“All lives, all dances and all is loud.” — a song of the Gabon Pygmy tribe in Africa.
It is held in the middle of summer, the middle of July. The temperatures are hot and feel hotter with the humidity rising from the monsoons.
People drive through the front gate and park on the side of the road winding up Chimney Rock. The walk, depending on the visitor’s acclimation to the elevation and climate, can seem long. Arriving early, it’s true, will shorten the uphill walk.
“I used to have dreams about being in Chimney Rock,” Terry Sloan remembers. Sloan was not involved with Chimney Rock Archeological Area when the dreams began. Now he is director of Southwest Native Cultures and director of the cultural gathering at Chimney Rock.
Sloan continues, “It was a dream of being in school. I was sitting at the large plaza down below Chimney waiting for class to start with my friend, who was actually my girl in real life, and then the Shaman came out and all the students silenced. We were told our assignments to individual groups of two, and what we had to do was act out the assignment like charades, and interestingly enough my friend and I got ours right. This continued and occurred a few more times after that. I do believe Chimney Rock is an institution of higher learning.”
Sloan is Navajo and Hopi.
It is not certain whether or not Chimney Rock ever was a school, but the spiritual element reverberates within many people’s beings.
Saturday and Sunday, July 21 and 22, at 10:30 a.m. and 3:30 p.m., Southwest Native Cultures will present the 18th annual Chimney Rock Native American Cultural Gathering, where dances that have been performed for millennia will once again be performed in the Great Kiva.
“The dances expose people to the passion and the spirituality of the event, and the family camaraderie that is created by the dancers and all the groups. We are together there like one big family, and everyone is invited to stay and hang out at the campground,” Sloan says, then adds, “But the greatest part is seeing the dances performed. They are participating and seeing ancient Pueblo dances … It’s a pretty spiritual event.”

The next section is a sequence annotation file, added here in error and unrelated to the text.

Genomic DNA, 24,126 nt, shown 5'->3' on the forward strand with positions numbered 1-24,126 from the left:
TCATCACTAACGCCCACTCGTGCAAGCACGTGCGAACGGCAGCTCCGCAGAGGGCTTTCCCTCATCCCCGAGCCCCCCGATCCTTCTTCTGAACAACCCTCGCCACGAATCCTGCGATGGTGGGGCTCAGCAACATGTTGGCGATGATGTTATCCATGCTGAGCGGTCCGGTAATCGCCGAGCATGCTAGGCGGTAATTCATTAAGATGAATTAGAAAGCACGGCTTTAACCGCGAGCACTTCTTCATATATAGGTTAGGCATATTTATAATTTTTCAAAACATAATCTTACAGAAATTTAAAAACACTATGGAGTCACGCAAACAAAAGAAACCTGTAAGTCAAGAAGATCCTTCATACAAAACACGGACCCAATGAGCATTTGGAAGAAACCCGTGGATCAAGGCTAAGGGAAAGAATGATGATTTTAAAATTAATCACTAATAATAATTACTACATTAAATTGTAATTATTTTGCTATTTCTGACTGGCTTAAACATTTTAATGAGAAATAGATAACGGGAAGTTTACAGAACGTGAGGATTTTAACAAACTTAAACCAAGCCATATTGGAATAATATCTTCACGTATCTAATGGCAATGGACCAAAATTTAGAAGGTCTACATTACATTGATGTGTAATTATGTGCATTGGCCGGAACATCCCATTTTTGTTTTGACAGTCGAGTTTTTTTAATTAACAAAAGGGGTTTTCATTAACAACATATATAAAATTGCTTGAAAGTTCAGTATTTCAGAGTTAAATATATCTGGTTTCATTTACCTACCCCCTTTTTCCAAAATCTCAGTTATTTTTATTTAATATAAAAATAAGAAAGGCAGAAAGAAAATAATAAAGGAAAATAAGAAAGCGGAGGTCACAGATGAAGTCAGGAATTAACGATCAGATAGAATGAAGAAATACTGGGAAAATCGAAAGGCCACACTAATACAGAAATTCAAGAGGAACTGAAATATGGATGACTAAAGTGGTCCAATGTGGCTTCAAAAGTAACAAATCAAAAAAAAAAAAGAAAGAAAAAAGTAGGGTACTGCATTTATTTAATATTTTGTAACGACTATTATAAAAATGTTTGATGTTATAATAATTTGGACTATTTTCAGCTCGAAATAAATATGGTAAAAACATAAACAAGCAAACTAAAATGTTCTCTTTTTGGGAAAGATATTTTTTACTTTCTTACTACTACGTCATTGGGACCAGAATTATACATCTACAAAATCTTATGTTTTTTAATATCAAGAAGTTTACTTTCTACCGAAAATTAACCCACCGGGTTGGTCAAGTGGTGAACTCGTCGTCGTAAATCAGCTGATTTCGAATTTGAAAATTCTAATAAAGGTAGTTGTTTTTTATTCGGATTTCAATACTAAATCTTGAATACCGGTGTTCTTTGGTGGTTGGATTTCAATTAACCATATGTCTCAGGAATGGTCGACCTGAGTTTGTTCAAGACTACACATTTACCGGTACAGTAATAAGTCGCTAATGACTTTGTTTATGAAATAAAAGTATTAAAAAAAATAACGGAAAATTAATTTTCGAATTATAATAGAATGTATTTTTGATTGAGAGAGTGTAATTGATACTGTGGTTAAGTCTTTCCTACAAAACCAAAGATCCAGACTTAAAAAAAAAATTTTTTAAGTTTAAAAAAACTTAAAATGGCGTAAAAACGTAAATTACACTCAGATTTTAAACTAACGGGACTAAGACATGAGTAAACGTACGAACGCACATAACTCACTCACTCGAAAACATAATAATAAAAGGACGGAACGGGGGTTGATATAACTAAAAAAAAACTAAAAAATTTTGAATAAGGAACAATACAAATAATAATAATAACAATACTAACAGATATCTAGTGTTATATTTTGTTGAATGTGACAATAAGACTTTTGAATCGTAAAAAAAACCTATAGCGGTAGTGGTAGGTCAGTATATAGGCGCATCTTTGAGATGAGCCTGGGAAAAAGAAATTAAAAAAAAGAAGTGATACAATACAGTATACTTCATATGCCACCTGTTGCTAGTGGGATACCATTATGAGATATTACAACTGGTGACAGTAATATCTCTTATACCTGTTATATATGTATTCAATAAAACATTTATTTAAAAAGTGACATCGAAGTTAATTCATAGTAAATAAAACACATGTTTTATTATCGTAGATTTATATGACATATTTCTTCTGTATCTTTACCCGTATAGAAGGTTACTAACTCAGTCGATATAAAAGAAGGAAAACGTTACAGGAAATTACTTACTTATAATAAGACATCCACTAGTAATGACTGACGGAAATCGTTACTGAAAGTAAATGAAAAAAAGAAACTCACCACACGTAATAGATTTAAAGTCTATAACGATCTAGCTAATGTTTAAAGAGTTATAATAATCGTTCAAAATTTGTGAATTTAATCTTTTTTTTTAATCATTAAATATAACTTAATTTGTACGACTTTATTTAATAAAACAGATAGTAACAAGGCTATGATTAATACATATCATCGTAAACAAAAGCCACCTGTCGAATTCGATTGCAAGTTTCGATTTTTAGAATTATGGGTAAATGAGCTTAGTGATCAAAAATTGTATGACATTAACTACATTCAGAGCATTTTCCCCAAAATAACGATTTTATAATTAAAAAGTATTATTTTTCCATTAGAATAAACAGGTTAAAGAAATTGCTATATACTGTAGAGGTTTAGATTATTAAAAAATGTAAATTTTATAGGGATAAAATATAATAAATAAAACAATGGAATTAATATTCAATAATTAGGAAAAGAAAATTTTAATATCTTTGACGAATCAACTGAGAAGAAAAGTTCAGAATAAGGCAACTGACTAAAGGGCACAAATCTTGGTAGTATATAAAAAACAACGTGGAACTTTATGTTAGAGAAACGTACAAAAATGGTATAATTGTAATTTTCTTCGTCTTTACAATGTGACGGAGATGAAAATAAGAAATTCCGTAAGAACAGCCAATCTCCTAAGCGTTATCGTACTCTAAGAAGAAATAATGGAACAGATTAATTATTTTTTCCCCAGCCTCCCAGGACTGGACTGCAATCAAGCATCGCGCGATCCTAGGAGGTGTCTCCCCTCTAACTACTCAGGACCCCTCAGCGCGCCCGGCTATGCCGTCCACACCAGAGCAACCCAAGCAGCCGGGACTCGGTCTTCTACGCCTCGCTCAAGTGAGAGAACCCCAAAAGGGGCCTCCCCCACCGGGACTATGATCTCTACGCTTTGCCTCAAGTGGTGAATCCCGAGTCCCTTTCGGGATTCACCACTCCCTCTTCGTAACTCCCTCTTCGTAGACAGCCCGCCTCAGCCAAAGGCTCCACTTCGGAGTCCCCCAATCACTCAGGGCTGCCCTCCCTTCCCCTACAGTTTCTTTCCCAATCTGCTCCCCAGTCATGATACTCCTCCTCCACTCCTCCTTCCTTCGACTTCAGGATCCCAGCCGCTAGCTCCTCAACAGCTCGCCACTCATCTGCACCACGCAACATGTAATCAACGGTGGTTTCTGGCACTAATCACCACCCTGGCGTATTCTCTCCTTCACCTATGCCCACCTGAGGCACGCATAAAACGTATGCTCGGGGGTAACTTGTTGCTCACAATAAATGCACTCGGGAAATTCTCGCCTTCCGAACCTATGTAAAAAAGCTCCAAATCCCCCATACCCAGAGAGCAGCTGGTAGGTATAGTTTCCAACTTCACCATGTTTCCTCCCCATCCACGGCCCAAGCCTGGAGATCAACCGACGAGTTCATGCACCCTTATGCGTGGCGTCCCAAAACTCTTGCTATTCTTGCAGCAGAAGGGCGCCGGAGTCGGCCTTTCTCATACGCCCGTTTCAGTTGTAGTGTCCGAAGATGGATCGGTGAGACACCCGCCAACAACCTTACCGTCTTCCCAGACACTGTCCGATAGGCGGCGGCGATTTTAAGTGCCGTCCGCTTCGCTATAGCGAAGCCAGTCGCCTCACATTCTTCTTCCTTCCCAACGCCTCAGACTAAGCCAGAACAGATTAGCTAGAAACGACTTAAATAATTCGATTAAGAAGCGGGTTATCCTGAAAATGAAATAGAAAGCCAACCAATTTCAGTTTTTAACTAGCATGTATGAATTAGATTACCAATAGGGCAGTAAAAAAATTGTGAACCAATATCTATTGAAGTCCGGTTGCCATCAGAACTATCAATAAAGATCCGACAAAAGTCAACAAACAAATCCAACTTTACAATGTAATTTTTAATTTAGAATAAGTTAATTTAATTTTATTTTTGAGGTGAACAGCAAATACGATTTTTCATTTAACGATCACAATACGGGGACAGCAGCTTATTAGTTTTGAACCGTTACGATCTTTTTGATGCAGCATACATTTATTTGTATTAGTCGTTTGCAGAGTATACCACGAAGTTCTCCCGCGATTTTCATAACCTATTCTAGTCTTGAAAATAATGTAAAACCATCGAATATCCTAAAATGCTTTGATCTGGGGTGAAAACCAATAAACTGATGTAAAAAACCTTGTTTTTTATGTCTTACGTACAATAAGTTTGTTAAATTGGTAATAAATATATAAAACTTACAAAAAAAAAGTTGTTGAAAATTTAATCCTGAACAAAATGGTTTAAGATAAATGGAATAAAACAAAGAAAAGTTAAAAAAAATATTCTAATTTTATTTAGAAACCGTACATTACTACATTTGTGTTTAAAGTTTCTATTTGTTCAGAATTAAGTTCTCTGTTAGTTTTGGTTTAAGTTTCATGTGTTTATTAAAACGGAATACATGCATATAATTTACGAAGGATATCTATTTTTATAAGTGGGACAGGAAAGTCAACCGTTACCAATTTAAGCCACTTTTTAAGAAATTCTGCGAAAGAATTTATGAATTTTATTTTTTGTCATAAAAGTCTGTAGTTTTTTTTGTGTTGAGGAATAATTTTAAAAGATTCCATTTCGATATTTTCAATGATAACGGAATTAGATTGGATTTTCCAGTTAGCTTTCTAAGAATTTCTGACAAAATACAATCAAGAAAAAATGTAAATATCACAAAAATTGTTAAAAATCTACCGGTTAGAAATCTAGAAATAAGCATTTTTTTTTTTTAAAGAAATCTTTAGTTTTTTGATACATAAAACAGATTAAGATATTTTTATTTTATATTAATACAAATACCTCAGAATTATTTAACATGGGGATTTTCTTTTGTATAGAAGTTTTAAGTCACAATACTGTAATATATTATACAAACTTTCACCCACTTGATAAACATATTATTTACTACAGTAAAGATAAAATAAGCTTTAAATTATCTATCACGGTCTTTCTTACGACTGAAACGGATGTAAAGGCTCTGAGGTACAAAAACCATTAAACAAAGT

Sloan is not a dancer himself. He does not enter the Great Kiva in full traditional clothes carefully made in accordance with the tradition each dance dictates. Nor has Sloan been attending the dances all 18 years.
It started for him when he was at Chaco Canyon during the summer solstice in 2002. It was there that Sloan met Caroline Brown, a woman he said he began talking to because, “she looked official.” It was Brown who began the Chimney Rock dances all those 18 years ago. Though not Native American herself, Brown is very close with the Hopi tribe. Brown invited Sloan to come to the Chimney Rock dances, and, after that, a partnership was formed.
Sloan explained that Brown was the director of the dances for 15 years, then handed the reins over to him.
“She wanted someone to keep it going. Someone with the same spiritual philosophy,” Sloan said. That was him.
Chimney Rock made the news this year for the push to make the archaeological area and sacred site a national monument, whether by congressional vote or by presidential sanction via the Antiquities Act. Colorado Senators Michael Bennet and Mark Udall, along with congressman Scott Tipton, all have expressed their support of this measure. Sloan said that all three had been invited to the native dances; as of press time, none had confirmed attendance.
Sloan said that, at the dances, people should not feel self-conscious, regardless of their background.
“Once you come in and are there with us, we are one big family, the human race,” Sloan said.
The Chimney Rock Native American Cultural Gathering will be held the weekend of July 21-22. Each day will have two event times — at 10:30 a.m. and 3:30 p.m. The cost is $10 per person. The dancers and singers come from the Pueblos of Acoma, Zuni, Laguna, Hopi, Ohkay Owingeh and Isleta, as well as Aztecan dancers.
For further information, contact Sloan by phone, (505) 301-4122, or e-mail, email@example.com. The event is sponsored by Southwest Native Cultures in cooperation with Chimney Rock Interpretive Association, Inc., and USDA Forest Service, San Juan National Forest, Pagosa Ranger District.
And yes, there will be frybread.